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Why Can Scientific Instruments be Inaccurate?

Even though scientific instruments have been designed to produce accurate, reliable results, errors do sometimes occur. These can lead to potentially harmful results for both operators – leading to faulty test or research findings – and, on rare occasions, consumers or patients. Sometimes the problem is not detected until after a product, such as a medicine or foodstuff, has been made available to the general public.

Here leading calibration company Arena Instrumentation examine some of the key reasons why science equipment can occasionally malfunction and how we can help ensure that all your devices – whether they measure temperature, pressure, flow, volume, speed or time – can be correctly calibrated to nationally-recognised standards.

The Problem of Drift

The commonest cause of instrument inaccuracy is known as drift. This is defined as ‘the change in an instrument’s reading or set point value over a period of time’ and how it deviates from a known standard (an ‘accurate’ reading). There are a number of reasons why drift can occur in scientific instruments, including:

Environmental Changes – Some instruments perform differently if the environment has changed. For example, when colleges or research institutions undergo a lab relocation, they may find their equipment produces different results, even if everything else involved in the process or experiment is unchanged. This may be because the temperature or the humidity in the new laboratory is different to the old one.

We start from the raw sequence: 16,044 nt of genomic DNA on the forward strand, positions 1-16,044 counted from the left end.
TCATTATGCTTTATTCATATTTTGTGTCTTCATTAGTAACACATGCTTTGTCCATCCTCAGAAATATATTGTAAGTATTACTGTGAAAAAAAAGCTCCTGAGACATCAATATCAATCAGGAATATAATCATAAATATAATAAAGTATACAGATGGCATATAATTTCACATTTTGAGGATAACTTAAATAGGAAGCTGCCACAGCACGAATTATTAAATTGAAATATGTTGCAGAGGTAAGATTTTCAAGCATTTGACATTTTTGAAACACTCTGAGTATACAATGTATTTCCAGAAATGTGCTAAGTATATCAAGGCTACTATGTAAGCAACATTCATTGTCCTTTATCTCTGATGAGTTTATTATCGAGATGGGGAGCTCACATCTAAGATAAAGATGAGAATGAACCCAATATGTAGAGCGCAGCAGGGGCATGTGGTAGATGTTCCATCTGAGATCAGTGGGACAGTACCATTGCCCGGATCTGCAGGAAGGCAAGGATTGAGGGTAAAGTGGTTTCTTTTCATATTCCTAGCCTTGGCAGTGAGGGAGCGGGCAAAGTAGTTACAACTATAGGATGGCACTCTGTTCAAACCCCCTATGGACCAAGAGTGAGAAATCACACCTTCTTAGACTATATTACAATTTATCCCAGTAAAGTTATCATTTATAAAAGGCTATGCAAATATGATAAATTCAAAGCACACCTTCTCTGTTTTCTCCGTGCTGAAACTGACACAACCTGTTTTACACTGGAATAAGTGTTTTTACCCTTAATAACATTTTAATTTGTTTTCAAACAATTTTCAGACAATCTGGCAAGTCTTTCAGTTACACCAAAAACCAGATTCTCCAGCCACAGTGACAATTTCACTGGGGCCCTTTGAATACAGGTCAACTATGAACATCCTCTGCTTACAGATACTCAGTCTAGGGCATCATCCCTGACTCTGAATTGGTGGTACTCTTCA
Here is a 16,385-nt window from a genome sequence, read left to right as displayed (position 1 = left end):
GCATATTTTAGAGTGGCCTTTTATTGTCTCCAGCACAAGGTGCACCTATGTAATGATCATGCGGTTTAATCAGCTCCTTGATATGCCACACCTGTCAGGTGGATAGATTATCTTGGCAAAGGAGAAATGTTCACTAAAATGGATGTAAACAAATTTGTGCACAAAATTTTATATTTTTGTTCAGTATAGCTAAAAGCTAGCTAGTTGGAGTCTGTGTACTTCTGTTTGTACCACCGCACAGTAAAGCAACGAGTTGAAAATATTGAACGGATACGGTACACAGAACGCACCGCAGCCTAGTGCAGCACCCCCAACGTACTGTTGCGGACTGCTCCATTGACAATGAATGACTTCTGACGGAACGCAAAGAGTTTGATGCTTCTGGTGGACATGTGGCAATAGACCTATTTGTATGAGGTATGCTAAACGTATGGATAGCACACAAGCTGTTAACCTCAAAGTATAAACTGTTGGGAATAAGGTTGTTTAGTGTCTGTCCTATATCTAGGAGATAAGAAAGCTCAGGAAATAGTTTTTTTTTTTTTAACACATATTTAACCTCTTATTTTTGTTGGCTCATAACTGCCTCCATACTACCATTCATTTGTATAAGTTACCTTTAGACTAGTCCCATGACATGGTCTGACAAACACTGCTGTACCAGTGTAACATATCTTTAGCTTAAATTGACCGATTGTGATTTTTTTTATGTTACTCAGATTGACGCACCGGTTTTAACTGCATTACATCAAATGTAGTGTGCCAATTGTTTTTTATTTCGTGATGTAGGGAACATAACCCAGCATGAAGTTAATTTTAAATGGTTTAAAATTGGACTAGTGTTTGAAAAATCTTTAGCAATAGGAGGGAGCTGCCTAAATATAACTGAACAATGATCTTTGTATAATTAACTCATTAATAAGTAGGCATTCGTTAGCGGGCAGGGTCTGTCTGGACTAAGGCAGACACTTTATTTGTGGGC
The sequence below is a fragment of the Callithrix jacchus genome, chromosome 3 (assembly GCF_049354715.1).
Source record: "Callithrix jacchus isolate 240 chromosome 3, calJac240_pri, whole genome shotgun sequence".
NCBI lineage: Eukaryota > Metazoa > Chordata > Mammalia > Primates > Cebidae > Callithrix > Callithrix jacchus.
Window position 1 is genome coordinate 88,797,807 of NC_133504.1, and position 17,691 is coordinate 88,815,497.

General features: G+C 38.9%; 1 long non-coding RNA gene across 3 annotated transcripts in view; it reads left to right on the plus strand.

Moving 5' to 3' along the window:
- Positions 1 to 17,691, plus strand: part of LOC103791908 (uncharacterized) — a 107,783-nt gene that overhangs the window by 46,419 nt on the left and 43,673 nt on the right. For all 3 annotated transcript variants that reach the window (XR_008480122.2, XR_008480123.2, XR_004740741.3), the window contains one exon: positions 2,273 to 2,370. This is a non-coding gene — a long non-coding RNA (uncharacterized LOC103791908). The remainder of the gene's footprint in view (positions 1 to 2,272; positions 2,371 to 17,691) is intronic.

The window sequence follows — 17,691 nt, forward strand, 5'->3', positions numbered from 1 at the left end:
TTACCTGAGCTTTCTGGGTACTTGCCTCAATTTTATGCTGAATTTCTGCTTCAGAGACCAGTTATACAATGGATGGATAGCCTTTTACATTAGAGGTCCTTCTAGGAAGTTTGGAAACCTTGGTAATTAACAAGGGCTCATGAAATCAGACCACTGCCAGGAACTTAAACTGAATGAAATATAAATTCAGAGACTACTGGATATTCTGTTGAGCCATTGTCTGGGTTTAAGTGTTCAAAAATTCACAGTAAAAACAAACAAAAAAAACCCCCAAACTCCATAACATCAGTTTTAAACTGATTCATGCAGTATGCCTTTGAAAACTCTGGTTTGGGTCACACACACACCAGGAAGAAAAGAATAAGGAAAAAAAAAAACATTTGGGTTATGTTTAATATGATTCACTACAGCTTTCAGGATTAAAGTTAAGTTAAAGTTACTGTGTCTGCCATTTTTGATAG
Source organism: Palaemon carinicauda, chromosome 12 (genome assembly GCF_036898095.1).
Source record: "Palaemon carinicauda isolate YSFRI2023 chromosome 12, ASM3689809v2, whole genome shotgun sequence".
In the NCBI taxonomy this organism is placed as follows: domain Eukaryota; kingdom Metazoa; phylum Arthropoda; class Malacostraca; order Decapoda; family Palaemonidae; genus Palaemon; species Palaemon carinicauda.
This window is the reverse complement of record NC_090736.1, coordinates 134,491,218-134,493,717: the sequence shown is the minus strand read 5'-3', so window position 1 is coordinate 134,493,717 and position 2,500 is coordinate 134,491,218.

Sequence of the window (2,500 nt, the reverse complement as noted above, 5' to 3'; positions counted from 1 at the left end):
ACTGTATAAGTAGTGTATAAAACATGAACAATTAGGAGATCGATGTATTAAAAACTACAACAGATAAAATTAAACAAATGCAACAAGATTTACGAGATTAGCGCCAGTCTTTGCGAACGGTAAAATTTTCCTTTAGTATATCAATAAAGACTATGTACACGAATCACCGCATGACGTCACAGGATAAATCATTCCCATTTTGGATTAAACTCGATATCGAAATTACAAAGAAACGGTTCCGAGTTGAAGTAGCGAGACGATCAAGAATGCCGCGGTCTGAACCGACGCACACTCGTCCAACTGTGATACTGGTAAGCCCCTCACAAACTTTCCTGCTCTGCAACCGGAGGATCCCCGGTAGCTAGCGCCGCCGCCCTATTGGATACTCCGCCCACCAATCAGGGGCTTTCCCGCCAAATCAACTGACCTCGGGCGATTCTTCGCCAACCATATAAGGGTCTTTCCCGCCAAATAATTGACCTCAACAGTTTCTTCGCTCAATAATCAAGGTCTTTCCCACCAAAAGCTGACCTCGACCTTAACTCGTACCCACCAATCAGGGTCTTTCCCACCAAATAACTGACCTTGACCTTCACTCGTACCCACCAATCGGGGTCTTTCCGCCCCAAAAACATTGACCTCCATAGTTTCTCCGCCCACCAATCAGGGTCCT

A Hazardous Environment – In some production facilities and research labs, scientific equipment may be less likely to work accurately because of their harsh environment. This can happen because the instruments are being used in extremely high or low temperatures, such as freezers or ovens, or because they are exposed to hazardous substances, such as oils or corrosive materials.

Power Outages – Instruments can be damaged, or left in an unstable condition, if they are connected to a mains power supply and there is a sudden, unexpected power cut (although having a back-up power source such as a generator will help to lessen the risk). Mechanical shocks or vibrations can also cause problems.

Over-Use or Age – Sometimes equipment doesn’t function properly because it’s too old, or because it has been used far more extensively than the manufacturer recommended.

Human Error – Sometimes the fault is not with the equipment but the people using it. Errors can occur in several different ways – staff could be guilty of mishandling an item (such as accidentally dropping it), neglecting it (failing to clean it or maintain it properly) or misusing it (using it in an inappropriate environment or for something other than its intended purpose). Staff could also make a mistake in recording or transcribing results or readings.


How Calibration Company Arena Instrumentation Can Help

The principal way of ensuring that your equipment is functioning accurately is to ensure that it is regularly calibrated to check for any errors or drift. Calibration company Arena Instrumentation holds a UKAS accreditation, which means that we can check a huge variety of instruments – including data loggers, pressure gauges, temperature controllers, flow meters and regulator valves – to an officially recognised standard.

We can work on-site, which we appreciate is particularly important for our commercial customers, and we also have our own UKAS-accredited calibration laboratory. Using a mixture of precision digital equipment and comparators, plus calibration software, we can also carry out running repairs. Our calibration services are available either as part of a planned service programme or after a lab relocation, which is another of our core services.

If you would like to know more, you can click here or contact us on 0151 355 1314.